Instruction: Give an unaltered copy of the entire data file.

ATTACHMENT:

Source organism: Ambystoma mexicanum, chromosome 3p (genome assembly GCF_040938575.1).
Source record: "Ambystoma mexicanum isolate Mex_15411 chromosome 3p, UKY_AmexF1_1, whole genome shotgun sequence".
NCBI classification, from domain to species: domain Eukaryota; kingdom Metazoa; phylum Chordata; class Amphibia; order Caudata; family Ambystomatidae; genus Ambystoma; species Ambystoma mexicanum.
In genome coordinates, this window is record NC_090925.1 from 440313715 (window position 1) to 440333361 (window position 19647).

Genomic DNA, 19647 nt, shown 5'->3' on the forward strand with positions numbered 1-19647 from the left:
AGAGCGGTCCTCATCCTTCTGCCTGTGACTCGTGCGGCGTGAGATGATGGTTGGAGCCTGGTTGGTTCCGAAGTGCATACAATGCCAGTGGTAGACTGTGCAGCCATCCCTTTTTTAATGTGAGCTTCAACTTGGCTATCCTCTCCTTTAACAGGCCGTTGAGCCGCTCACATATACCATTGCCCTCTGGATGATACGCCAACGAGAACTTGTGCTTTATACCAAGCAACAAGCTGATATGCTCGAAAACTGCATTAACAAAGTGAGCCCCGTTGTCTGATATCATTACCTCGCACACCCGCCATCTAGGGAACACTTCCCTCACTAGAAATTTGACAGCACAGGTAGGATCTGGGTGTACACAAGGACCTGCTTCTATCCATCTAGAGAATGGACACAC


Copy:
Source organism: Ambystoma mexicanum, chromosome 3p (genome assembly GCF_040938575.1).
Source record: "Ambystoma mexicanum isolate Mex_15411 chromosome 3p, UKY_AmexF1_1, whole genome shotgun sequence".
NCBI classification, from domain to species: domain Eukaryota; kingdom Metazoa; phylum Chordata; class Amphibia; order Caudata; family Ambystomatidae; genus Ambystoma; species Ambystoma mexicanum.
In genome coordinates, this window is record NC_090925.1 from 440313715 (window position 1) to 440333361 (window position 19647).

Genomic DNA, 19647 nt, shown 5'->3' on the forward strand with positions numbered 1-19647 from the left:
AGAGCGGTCCTCATCCTTCTGCCTGTGACTCGTGCGGCGTGAGATGATGGTTGGAGCCTGGTTGGTTCCGAAGTGCATACAATGCCAGTGGTAGACTGTGCAGCCATCCCTTTTTTAATGTGAGCTTCAACTTGGCTATCCTCTCCTTTAACAGGCCGTTGAGCCGCTCACATATACCATTGCCCTCTGGATGATACGCCAACGAGAACTTGTGCTTTATACCAAGCAACAAGCTGATATGCTCGAAAACTGCATTAACAAAGTGAGCCCCGTTGTCTGATATCATTACCTCGCACACCCGCCATCTAGGGAACACTTCCCTCACTAGAAATTTGACAGCACAGGTAGGATCTGGGTGTACACAAGGACCTGCTTCTATCCATCTAGAGAATGGACACAC